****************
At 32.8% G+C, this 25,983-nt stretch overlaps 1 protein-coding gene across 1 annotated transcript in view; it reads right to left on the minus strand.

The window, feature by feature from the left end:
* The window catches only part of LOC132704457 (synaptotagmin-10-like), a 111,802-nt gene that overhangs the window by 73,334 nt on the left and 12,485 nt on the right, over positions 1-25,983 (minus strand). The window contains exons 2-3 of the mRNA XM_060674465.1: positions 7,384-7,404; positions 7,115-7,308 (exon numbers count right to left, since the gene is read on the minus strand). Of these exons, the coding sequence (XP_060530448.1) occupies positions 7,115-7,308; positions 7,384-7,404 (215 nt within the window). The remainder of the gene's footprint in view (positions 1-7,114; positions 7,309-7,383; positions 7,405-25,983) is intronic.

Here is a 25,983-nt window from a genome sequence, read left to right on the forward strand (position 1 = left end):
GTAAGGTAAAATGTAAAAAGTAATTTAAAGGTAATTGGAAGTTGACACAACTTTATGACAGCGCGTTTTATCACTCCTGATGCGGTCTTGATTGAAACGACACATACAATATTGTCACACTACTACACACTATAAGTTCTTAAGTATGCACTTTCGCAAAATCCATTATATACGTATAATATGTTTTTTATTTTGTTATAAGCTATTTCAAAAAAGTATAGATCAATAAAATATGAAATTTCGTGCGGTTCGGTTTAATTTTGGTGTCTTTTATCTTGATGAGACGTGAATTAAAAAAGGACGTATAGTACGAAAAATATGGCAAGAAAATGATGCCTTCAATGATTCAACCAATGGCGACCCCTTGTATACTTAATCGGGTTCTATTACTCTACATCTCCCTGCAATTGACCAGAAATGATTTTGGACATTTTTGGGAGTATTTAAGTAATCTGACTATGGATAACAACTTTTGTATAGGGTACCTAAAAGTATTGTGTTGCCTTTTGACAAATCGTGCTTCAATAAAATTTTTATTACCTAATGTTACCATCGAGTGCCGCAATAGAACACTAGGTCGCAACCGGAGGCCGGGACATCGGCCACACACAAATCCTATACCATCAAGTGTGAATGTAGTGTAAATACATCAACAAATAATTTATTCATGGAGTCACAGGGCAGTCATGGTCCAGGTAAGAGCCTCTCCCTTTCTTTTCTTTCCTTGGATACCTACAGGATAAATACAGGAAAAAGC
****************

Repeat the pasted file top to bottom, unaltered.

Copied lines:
At 32.8% G+C, this 25,983-nt stretch overlaps 1 protein-coding gene across 1 annotated transcript in view; it reads right to left on the minus strand.

The window, feature by feature from the left end:
* The window catches only part of LOC132704457 (synaptotagmin-10-like), a 111,802-nt gene that overhangs the window by 73,334 nt on the left and 12,485 nt on the right, over positions 1-25,983 (minus strand). The window contains exons 2-3 of the mRNA XM_060674465.1: positions 7,384-7,404; positions 7,115-7,308 (exon numbers count right to left, since the gene is read on the minus strand). Of these exons, the coding sequence (XP_060530448.1) occupies positions 7,115-7,308; positions 7,384-7,404 (215 nt within the window). The remainder of the gene's footprint in view (positions 1-7,114; positions 7,309-7,383; positions 7,405-25,983) is intronic.

Here is a 25,983-nt window from a genome sequence, read left to right on the forward strand (position 1 = left end):
GTAAGGTAAAATGTAAAAAGTAATTTAAAGGTAATTGGAAGTTGACACAACTTTATGACAGCGCGTTTTATCACTCCTGATGCGGTCTTGATTGAAACGACACATACAATATTGTCACACTACTACACACTATAAGTTCTTAAGTATGCACTTTCGCAAAATCCATTATATACGTATAATATGTTTTTTATTTTGTTATAAGCTATTTCAAAAAAGTATAGATCAATAAAATATGAAATTTCGTGCGGTTCGGTTTAATTTTGGTGTCTTTTATCTTGATGAGACGTGAATTAAAAAAGGACGTATAGTACGAAAAATATGGCAAGAAAATGATGCCTTCAATGATTCAACCAATGGCGACCCCTTGTATACTTAATCGGGTTCTATTACTCTACATCTCCCTGCAATTGACCAGAAATGATTTTGGACATTTTTGGGAGTATTTAAGTAATCTGACTATGGATAACAACTTTTGTATAGGGTACCTAAAAGTATTGTGTTGCCTTTTGACAAATCGTGCTTCAATAAAATTTTTATTACCTAATGTTACCATCGAGTGCCGCAATAGAACACTAGGTCGCAACCGGAGGCCGGGACATCGGCCACACACAAATCCTATACCATCAAGTGTGAATGTAGTGTAAATACATCAACAAATAATTTATTCATGGAGTCACAGGGCAGTCATGGTCCAGGTAAGAGCCTCTCCCTTTCTTTTCTTTCCTTGGATACCTACAGGATAAATACAGGAAAAAGC